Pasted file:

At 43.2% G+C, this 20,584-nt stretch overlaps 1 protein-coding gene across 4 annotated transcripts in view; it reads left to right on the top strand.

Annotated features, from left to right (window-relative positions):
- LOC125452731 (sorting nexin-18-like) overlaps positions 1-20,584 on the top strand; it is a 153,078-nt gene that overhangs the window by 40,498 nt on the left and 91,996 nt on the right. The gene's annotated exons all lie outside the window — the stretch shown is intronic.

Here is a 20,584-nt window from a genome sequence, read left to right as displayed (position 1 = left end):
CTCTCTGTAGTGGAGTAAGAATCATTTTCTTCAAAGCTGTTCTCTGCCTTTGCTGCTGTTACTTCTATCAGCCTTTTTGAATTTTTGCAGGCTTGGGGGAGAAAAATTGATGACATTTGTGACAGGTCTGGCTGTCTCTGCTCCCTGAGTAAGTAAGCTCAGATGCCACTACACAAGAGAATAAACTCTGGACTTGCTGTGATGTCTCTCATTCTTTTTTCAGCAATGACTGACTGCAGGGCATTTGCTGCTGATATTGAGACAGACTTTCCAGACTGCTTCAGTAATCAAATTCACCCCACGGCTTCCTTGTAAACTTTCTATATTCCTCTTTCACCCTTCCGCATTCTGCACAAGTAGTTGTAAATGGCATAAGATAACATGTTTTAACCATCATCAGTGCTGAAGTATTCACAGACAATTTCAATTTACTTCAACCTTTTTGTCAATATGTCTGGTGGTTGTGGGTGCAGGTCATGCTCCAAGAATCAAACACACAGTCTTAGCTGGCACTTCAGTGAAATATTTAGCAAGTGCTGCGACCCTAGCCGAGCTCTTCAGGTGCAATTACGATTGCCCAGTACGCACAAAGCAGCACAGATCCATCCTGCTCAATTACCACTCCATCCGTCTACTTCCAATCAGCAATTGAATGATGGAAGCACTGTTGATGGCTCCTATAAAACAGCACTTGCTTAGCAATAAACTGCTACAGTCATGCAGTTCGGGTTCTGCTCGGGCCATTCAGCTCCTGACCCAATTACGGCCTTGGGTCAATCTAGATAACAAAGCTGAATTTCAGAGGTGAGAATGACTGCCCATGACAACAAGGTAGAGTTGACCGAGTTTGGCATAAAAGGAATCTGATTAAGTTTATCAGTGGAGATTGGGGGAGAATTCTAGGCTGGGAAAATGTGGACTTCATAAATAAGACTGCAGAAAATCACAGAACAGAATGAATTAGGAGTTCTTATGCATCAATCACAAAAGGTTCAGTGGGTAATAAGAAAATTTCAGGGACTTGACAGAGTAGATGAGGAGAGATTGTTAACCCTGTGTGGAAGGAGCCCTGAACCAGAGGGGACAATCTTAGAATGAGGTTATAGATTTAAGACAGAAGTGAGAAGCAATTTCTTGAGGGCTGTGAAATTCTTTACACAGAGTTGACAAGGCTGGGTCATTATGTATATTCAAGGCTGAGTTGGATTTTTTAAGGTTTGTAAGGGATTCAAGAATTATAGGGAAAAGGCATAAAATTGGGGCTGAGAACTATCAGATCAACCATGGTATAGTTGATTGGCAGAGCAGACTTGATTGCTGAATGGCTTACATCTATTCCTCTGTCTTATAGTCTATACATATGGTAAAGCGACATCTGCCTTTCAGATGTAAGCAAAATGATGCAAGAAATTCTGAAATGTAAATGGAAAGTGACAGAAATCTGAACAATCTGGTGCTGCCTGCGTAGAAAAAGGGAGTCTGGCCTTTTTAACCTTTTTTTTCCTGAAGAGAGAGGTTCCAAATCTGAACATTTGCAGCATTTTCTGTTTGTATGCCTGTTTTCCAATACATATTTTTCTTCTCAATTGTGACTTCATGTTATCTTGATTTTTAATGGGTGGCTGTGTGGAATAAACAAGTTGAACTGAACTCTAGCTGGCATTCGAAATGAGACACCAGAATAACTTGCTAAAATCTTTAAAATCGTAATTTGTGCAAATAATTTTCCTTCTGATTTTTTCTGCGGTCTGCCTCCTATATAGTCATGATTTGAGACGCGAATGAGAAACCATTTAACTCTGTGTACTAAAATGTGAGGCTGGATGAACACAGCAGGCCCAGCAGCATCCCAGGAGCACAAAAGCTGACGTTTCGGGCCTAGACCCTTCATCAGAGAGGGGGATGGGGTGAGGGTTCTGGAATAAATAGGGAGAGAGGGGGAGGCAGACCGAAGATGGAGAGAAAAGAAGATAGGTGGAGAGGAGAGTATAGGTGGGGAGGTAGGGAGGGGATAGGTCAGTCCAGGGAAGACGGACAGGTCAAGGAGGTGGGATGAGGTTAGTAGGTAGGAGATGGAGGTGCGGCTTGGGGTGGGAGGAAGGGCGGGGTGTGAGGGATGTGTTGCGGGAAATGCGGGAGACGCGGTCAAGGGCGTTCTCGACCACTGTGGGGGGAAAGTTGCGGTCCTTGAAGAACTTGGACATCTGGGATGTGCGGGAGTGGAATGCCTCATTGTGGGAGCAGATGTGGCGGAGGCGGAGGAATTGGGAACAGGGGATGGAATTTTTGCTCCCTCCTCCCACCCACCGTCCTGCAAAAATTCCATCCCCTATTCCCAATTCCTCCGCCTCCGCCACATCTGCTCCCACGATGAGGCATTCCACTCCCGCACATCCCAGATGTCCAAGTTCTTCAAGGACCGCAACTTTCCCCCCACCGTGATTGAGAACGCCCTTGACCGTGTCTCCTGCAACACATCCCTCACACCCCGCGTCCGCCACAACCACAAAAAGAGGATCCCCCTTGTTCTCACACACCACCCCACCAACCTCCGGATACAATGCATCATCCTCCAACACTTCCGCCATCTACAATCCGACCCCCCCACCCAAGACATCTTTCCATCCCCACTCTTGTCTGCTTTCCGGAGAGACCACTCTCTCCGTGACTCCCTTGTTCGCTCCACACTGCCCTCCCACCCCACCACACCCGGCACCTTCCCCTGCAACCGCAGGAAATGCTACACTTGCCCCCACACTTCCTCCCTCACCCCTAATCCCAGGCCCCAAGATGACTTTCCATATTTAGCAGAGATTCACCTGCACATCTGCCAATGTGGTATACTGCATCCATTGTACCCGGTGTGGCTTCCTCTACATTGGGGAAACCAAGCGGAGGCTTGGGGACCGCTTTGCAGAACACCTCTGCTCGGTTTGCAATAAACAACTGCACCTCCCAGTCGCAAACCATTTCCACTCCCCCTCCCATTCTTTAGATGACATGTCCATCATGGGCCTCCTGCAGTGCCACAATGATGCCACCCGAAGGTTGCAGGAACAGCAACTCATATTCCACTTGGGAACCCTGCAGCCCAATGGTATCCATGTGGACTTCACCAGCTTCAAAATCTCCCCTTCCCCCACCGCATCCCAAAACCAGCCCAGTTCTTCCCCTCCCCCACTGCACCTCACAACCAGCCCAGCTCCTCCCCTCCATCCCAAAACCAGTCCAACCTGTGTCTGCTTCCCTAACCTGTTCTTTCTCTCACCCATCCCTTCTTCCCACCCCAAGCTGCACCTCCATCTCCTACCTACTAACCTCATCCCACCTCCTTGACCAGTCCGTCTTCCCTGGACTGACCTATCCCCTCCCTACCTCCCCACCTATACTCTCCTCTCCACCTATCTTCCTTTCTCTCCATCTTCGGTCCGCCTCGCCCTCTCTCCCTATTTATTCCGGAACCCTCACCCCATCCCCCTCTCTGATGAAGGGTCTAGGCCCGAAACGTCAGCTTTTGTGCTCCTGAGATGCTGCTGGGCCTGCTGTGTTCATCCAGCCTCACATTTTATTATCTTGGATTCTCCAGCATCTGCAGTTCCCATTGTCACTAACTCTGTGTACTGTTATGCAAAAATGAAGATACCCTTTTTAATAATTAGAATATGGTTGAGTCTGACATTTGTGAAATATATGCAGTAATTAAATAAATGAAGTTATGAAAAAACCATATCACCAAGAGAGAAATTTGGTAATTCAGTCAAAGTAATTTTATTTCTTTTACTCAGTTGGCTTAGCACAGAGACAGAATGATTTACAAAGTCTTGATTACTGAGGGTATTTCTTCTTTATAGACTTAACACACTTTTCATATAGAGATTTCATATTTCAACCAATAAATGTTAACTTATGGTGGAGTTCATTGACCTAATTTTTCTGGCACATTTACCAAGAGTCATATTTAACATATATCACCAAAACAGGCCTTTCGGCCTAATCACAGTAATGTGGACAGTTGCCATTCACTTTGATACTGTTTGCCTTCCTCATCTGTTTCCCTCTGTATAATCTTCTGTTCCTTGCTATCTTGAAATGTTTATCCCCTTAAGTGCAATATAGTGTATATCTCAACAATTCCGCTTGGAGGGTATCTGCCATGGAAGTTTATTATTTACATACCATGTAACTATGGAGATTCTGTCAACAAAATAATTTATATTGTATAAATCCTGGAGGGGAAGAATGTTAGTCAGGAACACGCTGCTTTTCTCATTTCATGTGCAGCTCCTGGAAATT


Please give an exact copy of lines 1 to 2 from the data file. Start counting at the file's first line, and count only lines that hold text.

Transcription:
At 43.2% G+C, this 20,584-nt stretch overlaps 1 protein-coding gene across 4 annotated transcripts in view; it reads left to right on the top strand.

Annotated features, from left to right (window-relative positions):